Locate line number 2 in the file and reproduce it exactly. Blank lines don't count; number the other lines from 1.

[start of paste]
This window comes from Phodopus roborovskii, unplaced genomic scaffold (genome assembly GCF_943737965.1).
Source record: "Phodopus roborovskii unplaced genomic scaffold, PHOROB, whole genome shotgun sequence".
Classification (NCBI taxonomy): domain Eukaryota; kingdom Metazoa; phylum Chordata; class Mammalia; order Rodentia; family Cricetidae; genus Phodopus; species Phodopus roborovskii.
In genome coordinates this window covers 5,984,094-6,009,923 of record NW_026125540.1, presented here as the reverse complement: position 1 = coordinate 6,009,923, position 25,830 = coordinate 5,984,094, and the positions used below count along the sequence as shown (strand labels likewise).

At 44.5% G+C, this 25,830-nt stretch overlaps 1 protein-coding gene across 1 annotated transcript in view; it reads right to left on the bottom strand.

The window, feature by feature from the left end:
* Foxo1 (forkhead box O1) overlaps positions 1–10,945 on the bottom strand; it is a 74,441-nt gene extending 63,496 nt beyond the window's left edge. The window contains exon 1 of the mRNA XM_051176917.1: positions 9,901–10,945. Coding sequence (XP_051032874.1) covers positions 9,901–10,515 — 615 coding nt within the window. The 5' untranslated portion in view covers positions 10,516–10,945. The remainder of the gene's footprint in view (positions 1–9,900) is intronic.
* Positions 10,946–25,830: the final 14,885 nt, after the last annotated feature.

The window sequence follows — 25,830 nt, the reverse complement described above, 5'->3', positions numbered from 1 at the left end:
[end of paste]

Source record: "Phodopus roborovskii unplaced genomic scaffold, PHOROB, whole genome shotgun sequence".